All day in his lab, Sudhi Payyappat leads a team of 20 in carefully examining dozens of sewage samples collected from wastewater treatment plants across New South Wales (NSW) state in Australia.
All day in his lab, Sudhi Payyappat leads a team of 20 in carefully examining dozens of sewage samples collected from wastewater treatment plants across New South Wales (NSW) state in Australia. It’s certainly not the most appealing job in the world, but the results he churns out on a daily basis hold significant ramifications: they help millions across Australia in steering clear of the coronavirus.
A methodology developed by Payyappat, a Kerala-born microbiologist settled in Sydney, in March last year has been adopted across Australia for its testing of waste-water to locate fragments of SARS-CoV-2 and thus detect hidden cases within the broader community. His methodology is founded on the premise that a person infected with coronavirus will start ‘shedding’ the virus within three-four days through his faeces. The ‘shedding’ can also occur while coughing, showering, sneezing or brushing one’s teeth. Such virus fragments, travelling through toilets and sewer pipes, end up in sewage treatment plants. Samples taken from the sewage treatment plants subjected to intensive testing in labs can help the local health departments in detecting the presence of the infection within a community even before a person with symptoms shows up.
“I was really surprised by the sensitivity of this method. If one person is shedding the virus in a catchment of a 20,000-30,000 population, we will be able to pick it (virus) up in the treatment plant. It has a huge economic potential as it is equivalent to monitoring that many people. It has helped in containing the spread of the infection,” said 50-year-old Payyappat, who has been working as a technical specialist with Sydney Water, a government-owned statutory corporation, for the past 20 years.
“Once we make a detection in a sample, we immediately give the results to the department of health. They subsequently put out an alert through the media that the remnants of SARS-CoV-2 was found in a particular catchment. It means the virus is present in the community. The department asks people in that catchment to go and test for Covid even if they have mild symptoms,” he said.
The biggest advantage of the testing of sewage, he stressed, is that authorities can tell if someone is infected in the community even before they start showing symptoms.
“Once you get the virus, you may show symptoms only from 6 or 7 days onwards, or you may be an asymptomatic carrier. But you start shedding the virus within three days. That gives us plenty of time to arrest the spread of infection. Another advantage is that if the infection is already present in the community, through sewage testing, we can see if the numbers are increasing, decreasing or stabilising,” he said.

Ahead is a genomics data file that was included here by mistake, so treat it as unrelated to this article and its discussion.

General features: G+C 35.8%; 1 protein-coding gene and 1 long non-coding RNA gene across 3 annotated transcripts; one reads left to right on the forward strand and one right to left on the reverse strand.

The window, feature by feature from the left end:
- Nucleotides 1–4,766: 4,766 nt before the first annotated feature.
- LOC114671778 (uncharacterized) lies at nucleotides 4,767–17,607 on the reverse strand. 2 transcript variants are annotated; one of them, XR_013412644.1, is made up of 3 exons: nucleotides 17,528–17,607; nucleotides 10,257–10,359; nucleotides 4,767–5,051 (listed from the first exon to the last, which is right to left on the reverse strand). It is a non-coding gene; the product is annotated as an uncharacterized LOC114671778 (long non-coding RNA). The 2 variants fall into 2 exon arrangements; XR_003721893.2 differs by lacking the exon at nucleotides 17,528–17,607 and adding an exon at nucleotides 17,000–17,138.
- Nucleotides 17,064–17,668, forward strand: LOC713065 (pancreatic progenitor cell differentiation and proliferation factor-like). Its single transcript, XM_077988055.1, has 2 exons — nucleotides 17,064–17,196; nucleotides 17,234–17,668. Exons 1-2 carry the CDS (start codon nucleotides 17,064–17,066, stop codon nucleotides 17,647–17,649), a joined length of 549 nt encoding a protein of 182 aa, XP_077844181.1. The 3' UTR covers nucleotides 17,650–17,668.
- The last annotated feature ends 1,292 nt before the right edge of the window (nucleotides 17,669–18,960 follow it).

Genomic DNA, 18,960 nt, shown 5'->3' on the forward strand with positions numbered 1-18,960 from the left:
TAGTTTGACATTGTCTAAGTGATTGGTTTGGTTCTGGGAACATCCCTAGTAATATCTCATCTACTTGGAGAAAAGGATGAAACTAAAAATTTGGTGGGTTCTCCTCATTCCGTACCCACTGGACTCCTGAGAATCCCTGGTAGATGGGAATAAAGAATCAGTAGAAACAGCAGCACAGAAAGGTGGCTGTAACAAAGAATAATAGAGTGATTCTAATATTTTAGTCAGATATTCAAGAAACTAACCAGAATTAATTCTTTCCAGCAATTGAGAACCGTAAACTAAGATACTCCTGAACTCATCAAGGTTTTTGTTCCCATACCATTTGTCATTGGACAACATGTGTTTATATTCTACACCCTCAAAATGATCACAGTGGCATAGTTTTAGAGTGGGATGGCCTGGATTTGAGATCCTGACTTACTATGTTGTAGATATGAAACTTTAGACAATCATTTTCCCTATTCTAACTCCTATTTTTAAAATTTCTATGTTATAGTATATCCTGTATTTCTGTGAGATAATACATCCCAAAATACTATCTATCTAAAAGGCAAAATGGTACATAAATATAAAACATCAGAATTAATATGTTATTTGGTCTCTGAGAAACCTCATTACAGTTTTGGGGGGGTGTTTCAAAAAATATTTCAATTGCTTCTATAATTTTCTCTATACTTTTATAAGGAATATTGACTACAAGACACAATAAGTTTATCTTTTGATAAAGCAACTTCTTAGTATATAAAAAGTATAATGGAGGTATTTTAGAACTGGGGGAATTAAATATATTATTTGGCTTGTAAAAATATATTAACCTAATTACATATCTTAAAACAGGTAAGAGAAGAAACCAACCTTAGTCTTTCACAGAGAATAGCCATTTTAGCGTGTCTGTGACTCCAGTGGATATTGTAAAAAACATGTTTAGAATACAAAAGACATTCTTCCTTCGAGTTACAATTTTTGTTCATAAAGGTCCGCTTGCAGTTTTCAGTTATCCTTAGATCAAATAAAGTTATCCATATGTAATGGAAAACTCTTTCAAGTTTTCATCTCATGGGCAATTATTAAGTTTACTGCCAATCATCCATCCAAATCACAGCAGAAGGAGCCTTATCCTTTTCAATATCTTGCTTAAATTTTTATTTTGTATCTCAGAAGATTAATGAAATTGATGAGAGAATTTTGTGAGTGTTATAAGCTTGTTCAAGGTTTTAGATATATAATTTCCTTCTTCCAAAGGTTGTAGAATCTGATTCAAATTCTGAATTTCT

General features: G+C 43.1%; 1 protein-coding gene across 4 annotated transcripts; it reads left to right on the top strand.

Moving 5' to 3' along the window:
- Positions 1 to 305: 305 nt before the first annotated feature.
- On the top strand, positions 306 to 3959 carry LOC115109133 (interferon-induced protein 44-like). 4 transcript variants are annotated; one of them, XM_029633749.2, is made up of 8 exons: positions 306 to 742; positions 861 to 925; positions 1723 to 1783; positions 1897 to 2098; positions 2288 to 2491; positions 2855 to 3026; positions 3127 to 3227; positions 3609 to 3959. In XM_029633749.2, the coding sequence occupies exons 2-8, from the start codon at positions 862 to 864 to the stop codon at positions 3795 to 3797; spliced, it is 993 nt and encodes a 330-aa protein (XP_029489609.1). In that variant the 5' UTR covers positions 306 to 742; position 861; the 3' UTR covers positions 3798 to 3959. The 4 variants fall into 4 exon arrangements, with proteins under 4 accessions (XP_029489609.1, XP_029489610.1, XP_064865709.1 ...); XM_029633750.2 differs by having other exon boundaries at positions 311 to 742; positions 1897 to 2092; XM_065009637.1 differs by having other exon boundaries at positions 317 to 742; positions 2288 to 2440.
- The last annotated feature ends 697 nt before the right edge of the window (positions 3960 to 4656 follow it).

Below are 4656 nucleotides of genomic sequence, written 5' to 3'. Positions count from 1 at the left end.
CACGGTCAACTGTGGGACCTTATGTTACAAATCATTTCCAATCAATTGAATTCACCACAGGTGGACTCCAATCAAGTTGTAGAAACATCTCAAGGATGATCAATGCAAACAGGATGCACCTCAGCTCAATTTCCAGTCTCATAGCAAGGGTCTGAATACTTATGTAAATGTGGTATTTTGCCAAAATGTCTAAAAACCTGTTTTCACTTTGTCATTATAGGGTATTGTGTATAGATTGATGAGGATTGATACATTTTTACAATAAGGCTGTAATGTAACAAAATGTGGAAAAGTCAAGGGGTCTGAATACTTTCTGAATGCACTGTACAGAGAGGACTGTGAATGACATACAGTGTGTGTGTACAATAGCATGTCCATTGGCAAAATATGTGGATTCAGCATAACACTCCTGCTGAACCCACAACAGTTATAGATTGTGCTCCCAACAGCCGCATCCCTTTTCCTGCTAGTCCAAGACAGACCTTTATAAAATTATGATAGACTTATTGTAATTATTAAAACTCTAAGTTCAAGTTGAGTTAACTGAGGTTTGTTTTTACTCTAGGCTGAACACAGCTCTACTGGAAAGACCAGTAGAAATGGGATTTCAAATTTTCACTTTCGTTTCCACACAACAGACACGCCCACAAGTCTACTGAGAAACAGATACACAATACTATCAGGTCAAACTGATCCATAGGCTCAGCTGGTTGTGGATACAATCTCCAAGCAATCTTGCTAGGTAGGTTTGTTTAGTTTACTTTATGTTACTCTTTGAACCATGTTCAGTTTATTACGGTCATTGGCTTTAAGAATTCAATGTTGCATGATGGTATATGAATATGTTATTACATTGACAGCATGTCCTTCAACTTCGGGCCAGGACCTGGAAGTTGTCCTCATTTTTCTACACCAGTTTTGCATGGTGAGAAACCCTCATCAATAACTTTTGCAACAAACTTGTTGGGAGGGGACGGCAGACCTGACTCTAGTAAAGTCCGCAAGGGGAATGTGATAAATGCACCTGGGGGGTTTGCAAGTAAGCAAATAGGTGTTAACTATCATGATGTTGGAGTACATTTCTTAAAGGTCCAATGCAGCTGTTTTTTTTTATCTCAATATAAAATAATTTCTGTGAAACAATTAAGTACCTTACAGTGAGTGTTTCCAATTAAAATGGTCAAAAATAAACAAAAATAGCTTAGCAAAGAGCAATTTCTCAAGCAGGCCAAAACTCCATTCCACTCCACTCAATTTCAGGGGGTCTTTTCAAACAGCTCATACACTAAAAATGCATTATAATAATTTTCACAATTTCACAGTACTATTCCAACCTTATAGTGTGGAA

Payyappat, who hails from Thrissur district in Kerala, was incidentally visiting the state when the first case of Covid-19 in India was reported in Thrissur on January 30 last year. It was a medical student who had returned from Wuhan and subsequently tested positive for the virus. In February, after his return to Australia, when he heard that a percentage of people infected with the virus shed it though their stools ending up in the sewage system, it struck him that this was right up his alley: after all, for two decades, he has been running research projects in the area of molecular biology.
“We have an organisation here called Water Research Australia (WRA). It created a research programme called Collaboration on Sewage Surveillance for SARS-CoV-2 (ColoSSoS). I am part of the research programme. When I got the early successful detection, I passed on the information to other partners. They adopted my method which is being run across the country now,” said Payyappat.
The early results of the 50-year-old’s project induced confidence in March-April, around the time when Sydney reported a spike in cases. A hundred-odd samples, collected from the city’s sewage treatment plants and stored at minus 80 degrees, were used to validate the assay. When the results of those samples were compared with the actual epidemiology data in that area to see how many people were clinically affected, sure enough, there was a strong correlation.
But as effortless as the process may sound, to extract the genetic markers of Covid-19 from a sample is an incredibly complex and highly intensive one, underlined Payyappat. The samples, in little jars, collected by personnel on the field are transported to the lab in refrigerated conditions with temperature not exceeding ten degrees. The samples then go through a complex three-stage analysis, starting with concentration, followed by extraction of the virus nucleic acid and finally detection through QPCR. These days, his team tests about 150 samples in a week.
“Since we don’t have as many cases in Australia as other countries, one of the challenges was when the waste water comes to the treatment plant, there’s massive dilution happening. Obviously, the virus gets diluted that way so we needed to have a sensitive method that will pick up very low numbers. The second challenge was that sewage is a hard, difficult matrix. It can contain industrial waste and chemical compounds which can interfere with the detection of the virus. Extracting virus nucleic acid from those low number of viruses present in the sample in a way that all these inhibitors are not carried along was tricky,” said Payyappat.
With the success of Payyapat’s model in Sydney, the testing regime has been expanded to other states of Australia. He’s currently working on devising a monitoring programme for Covid waste-water surveillance for Thailand.
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